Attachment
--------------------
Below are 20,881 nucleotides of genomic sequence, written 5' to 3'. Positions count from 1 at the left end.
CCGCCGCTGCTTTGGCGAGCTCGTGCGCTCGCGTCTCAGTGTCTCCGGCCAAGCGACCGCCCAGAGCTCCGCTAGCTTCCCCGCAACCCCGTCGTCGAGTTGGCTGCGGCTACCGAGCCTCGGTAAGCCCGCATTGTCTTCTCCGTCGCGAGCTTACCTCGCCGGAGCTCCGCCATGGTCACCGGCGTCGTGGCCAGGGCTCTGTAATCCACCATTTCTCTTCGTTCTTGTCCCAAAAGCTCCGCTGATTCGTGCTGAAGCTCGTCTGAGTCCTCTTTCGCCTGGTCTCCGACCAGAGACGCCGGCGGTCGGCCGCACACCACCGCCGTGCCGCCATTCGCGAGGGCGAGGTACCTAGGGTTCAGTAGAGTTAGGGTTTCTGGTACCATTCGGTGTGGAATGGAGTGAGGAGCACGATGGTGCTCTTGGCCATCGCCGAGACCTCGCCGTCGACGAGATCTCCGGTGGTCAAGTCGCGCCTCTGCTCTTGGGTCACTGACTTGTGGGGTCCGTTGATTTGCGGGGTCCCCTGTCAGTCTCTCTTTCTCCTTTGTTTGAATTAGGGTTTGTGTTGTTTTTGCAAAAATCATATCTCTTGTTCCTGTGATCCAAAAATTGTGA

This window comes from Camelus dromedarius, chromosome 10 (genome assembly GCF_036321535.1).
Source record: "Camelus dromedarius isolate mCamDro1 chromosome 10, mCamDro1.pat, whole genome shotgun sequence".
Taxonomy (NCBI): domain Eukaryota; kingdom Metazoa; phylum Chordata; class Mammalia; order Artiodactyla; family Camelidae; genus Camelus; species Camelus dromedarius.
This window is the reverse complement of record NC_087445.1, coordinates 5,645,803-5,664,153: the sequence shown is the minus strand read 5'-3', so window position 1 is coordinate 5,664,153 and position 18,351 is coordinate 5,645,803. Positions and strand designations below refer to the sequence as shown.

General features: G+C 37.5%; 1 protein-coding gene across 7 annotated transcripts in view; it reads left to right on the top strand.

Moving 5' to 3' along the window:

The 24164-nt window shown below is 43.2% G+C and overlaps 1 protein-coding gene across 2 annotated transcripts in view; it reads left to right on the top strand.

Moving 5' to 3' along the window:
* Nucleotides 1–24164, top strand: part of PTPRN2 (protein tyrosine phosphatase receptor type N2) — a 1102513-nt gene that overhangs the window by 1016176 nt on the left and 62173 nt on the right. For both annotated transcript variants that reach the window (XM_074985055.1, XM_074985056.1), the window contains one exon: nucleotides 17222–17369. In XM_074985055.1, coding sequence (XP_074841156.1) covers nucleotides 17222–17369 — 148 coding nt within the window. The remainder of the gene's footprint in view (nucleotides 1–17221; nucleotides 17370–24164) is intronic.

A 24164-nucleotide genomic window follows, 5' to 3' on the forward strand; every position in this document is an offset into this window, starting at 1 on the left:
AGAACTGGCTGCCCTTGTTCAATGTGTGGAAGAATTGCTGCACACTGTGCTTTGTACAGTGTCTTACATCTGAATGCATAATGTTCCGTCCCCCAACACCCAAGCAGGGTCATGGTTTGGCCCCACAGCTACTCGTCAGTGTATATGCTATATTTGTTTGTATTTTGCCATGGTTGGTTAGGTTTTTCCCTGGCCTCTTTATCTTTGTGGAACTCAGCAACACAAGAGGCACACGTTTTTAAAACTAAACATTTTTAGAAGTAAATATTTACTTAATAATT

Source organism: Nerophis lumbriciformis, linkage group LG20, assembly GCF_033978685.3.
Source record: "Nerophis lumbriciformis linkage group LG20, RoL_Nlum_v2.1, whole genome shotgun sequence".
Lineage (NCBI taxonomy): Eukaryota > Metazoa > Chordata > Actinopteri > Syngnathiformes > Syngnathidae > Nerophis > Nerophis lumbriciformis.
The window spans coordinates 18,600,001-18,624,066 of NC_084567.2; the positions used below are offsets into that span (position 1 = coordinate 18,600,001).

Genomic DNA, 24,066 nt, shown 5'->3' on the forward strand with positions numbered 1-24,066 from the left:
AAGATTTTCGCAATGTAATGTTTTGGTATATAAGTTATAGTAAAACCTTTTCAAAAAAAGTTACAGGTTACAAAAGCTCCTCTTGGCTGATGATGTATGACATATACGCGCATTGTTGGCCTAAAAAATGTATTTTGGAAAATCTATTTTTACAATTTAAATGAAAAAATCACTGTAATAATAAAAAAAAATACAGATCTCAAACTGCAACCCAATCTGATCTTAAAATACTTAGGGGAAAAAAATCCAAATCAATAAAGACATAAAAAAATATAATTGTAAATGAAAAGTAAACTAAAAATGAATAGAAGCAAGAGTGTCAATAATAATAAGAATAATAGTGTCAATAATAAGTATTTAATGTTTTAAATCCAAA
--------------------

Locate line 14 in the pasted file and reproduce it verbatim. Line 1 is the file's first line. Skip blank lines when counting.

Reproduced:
Source organism: Nerophis lumbriciformis, linkage group LG20, assembly GCF_033978685.3.